"In faith, you will surely allow that it is entertaining, Sir?" "Scurrilous, Sir! SCURRILOUS!"

In author and illustrator Adrian Teal’s own words, ‘The Gin Lane Gazette is an exuberant, bawdy, journalistic compendium of highlights from a fictional 18th-century newspaper dealing with entirely true stories from this age of scandal and bad behaviour: a kind of Georgian tabloid, if you like.’  Courtesans, politicians, novelists and, of course, royalty are mercilessly singled out for a Daily Mail, sidebar-of-shame type of drubbing.

I could be forgiven for thinking at first that the stories were a superb and inventive flight of fancy by the erudite and talented Mr. Teal.

Perish such a thought. All of these outrageous stories are true, or were reported as such around the time they occurred, and given the recklessness of the scandal sheets then, we have little reason to disbelieve them. Which goes a long way to show that fiction is often a loser in the strangeness stakes. There is, of course, the odd foray into hyperbolically ribald verse, such as that of the Prince of Wales’s favourite filthy balladeer, Capt. Charles Morris. Here’s one of his verses about the prodigious size of the newly-arrived Algerian ambassador’s cock, submitted for inspection to the Ladies of the Town:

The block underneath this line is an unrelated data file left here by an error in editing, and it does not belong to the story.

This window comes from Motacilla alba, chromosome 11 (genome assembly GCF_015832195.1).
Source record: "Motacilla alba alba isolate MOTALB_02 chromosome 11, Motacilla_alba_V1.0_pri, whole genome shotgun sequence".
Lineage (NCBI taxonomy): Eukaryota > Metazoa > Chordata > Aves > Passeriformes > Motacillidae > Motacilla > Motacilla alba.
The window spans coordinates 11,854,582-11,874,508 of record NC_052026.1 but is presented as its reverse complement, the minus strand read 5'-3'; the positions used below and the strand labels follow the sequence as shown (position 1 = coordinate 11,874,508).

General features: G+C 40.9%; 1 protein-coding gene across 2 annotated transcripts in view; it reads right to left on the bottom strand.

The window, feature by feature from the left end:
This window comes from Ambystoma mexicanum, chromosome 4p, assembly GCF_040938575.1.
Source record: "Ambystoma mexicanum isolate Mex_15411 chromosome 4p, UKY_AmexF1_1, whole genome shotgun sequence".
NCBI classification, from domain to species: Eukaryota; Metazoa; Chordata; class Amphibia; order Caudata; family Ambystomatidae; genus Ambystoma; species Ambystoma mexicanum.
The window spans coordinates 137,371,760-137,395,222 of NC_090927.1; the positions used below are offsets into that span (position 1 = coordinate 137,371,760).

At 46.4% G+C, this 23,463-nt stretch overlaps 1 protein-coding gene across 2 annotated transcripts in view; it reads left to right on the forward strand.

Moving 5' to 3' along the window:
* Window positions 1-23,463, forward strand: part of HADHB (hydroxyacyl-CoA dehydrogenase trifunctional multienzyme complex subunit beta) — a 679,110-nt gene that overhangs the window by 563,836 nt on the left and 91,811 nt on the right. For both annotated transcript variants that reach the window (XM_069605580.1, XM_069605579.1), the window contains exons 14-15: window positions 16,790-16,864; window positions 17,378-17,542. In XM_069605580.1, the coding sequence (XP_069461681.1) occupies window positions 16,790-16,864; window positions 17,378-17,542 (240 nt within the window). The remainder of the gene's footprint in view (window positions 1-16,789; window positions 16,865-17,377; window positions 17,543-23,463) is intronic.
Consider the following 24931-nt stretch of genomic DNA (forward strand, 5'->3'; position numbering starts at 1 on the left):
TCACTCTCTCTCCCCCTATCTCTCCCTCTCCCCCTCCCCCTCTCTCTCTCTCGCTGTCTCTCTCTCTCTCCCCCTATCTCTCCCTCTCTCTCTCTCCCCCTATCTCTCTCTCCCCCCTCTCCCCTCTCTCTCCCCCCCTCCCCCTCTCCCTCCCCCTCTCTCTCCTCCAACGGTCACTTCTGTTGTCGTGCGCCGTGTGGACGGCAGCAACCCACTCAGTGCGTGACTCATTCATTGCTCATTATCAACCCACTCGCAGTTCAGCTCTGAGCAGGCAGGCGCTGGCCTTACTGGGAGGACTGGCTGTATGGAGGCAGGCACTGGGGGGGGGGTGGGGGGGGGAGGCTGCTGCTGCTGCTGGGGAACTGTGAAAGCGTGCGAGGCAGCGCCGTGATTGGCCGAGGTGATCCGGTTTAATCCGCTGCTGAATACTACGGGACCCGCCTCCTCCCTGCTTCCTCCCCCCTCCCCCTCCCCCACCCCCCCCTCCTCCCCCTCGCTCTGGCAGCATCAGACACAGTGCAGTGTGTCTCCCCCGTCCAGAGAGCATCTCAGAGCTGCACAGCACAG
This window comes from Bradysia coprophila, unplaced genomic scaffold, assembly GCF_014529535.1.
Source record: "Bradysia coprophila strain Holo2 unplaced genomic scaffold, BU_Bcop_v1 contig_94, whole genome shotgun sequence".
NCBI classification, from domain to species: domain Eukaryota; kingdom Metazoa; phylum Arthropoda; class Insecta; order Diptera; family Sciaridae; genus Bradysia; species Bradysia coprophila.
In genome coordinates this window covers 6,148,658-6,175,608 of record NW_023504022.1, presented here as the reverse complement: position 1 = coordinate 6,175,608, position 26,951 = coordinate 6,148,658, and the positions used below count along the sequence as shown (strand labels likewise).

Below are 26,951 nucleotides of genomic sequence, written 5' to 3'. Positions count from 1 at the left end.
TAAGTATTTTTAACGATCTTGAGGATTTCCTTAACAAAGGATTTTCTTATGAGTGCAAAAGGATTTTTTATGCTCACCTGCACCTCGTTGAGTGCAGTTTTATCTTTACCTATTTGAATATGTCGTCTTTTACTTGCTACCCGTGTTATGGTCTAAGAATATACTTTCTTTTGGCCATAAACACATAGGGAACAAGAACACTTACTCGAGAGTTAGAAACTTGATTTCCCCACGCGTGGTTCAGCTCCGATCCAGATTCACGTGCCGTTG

The Dames of Intrigue formed their c––ts in a league
To take him in turn like good folk, Sirs,
The young Miffes plan was to catch as catch can
And all were refolved on a ftroke, Sirs!

 This is the sort of delightful, brilliantly illustrated tome it would be folly to try to read at a single, or even two, sittings. A book-marker might come in handy: no one would want to overlook any of these anecdotal pearls from a period where occasionally entire coaches were swallowed by potholes, cabinet members fought duels and Britain appeared to be permanently at war with someone, usually the French. Oh, and there was abfolutely no real cure for the Pox.

Mark this one down for your beloved’s Xmas present. It’s a muft.

Adrian Teal, The Gin Lane Gazette, Unbound, ISBN-13: 978-1908717757, hardback, 112 pages, £12.99

See: Courting the Courtesans by Adrian Teal

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